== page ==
At times an opening variation can be very popular, when suddenly someone figures out how to deal with it. This formula then becomes common knowledge and a must know for both sides in that particular system. Of course, aside from the practical implications -- one side would love to play it while the other avoids it -- it enriches one's understanding of the whole opening's strategic and tactical possibilities, and this knowledge can be carried over into other positions with similar structures.

    • 4 challenges
  • Early Structure Knowledge

    In every opening there are "basic" structures. This means that there are certain structures you want to avoid, and others that are to be embraced. These structural basics must be known if you wish to be even mildly conversant with the opening you're playing.

    • 4 challenges
  • The Ideal Position

    In every opening there are basic ideal positions you know are good (or bad) for you. Clearly, you need to have this knowledge to aspire to these situations, and once you know what you want, you also have to have the force of will to find a way to actually get what you want.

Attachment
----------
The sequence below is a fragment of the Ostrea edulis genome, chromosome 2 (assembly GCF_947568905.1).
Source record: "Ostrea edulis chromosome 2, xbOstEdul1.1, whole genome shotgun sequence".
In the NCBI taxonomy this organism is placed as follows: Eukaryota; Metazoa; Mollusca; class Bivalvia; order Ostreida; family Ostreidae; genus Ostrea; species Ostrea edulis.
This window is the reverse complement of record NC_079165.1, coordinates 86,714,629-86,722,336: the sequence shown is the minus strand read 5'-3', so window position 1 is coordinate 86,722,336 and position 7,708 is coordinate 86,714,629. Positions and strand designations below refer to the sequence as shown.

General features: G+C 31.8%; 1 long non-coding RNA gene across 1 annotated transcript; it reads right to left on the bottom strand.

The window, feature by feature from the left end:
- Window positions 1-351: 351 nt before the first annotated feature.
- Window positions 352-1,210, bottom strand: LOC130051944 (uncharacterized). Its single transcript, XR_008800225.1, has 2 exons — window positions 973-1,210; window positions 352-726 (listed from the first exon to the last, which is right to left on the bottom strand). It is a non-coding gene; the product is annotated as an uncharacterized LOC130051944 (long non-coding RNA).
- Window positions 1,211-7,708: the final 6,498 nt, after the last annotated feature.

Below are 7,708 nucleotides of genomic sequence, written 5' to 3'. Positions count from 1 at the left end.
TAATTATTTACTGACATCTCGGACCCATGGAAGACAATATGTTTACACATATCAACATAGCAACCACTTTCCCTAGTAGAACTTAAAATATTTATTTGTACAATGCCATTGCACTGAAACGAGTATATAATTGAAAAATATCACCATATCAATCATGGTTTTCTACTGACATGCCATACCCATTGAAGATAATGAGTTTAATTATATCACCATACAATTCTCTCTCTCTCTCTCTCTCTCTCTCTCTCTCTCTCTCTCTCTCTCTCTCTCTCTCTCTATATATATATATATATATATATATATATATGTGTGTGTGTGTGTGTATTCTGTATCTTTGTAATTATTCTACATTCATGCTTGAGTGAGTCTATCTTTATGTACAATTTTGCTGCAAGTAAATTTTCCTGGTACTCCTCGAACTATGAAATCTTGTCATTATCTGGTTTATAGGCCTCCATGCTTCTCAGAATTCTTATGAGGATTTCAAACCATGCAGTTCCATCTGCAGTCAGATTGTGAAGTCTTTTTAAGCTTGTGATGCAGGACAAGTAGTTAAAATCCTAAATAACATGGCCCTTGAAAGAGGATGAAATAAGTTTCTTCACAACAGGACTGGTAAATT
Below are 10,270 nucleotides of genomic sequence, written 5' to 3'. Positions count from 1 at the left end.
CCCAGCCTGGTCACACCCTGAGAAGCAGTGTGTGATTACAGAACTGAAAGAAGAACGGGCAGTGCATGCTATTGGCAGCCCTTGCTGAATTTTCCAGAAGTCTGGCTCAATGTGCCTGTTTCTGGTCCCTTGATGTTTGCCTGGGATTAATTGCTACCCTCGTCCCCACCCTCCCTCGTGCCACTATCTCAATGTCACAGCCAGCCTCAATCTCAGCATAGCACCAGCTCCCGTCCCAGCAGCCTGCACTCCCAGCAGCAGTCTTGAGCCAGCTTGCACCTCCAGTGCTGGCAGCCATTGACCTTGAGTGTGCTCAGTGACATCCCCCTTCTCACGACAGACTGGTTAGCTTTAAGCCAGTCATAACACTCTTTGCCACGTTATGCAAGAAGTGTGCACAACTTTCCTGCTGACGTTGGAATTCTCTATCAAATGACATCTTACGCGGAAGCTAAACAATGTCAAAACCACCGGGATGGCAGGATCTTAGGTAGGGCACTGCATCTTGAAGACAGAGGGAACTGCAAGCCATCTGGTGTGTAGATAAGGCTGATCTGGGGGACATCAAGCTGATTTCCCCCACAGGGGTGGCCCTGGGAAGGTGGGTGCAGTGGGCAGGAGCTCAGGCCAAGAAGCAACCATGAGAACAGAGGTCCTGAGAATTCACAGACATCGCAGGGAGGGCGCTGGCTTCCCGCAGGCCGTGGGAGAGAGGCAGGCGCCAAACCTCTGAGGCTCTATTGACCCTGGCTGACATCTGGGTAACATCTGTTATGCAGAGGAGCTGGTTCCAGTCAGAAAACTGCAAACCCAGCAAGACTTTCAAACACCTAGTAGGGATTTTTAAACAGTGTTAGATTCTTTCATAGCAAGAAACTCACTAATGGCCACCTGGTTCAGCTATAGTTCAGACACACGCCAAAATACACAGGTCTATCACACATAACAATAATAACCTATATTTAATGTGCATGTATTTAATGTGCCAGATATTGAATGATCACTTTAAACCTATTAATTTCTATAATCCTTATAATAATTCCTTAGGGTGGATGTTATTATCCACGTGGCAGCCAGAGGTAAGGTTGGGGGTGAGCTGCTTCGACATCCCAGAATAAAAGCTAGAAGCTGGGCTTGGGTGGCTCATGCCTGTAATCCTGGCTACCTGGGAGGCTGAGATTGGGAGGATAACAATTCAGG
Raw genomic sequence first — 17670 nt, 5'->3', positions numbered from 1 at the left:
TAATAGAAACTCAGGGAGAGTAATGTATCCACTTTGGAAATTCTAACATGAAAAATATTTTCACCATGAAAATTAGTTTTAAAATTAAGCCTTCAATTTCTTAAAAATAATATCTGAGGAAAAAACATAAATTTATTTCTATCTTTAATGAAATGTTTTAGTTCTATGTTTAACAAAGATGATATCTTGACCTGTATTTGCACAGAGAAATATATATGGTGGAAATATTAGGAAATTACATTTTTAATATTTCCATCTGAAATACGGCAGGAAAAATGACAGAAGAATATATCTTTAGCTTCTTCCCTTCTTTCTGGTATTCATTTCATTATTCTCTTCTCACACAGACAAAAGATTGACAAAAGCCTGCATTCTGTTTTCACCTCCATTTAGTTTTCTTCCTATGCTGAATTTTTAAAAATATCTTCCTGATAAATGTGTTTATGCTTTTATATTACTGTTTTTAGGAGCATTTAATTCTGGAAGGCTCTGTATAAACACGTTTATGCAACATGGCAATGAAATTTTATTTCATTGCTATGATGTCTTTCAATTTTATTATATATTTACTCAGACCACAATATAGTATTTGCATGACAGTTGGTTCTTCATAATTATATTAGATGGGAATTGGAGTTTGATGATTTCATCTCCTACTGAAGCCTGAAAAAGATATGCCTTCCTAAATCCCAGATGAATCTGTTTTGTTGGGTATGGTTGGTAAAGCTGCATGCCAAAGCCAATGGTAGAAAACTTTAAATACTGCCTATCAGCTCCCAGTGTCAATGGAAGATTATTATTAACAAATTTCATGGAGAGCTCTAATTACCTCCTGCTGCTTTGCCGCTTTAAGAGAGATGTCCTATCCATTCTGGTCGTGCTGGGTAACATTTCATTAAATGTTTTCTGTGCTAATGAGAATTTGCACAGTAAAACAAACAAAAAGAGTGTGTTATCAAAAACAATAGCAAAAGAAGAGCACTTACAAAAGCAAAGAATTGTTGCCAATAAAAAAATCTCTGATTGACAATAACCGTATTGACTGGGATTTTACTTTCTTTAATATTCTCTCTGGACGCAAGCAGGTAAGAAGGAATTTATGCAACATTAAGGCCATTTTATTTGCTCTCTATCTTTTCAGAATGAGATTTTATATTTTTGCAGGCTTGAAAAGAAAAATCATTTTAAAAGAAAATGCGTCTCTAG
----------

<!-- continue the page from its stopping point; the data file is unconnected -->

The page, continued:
• 4 challenges
  • Working on the Cut

    Most openings can be "mastered" as much as most people need simply by learning the basic moves, understanding the opening's concepts and main ideas, and memorizing a few typical positions/structures and the plans associated with them. This lesson will explore a very simple piece setup with an easy-to-understand idea. And, though easy in one sense, it also packs a lot of sting and will often leave the opponent wondering what's going on.

    • 5 challenges
  • The Catalan Bishop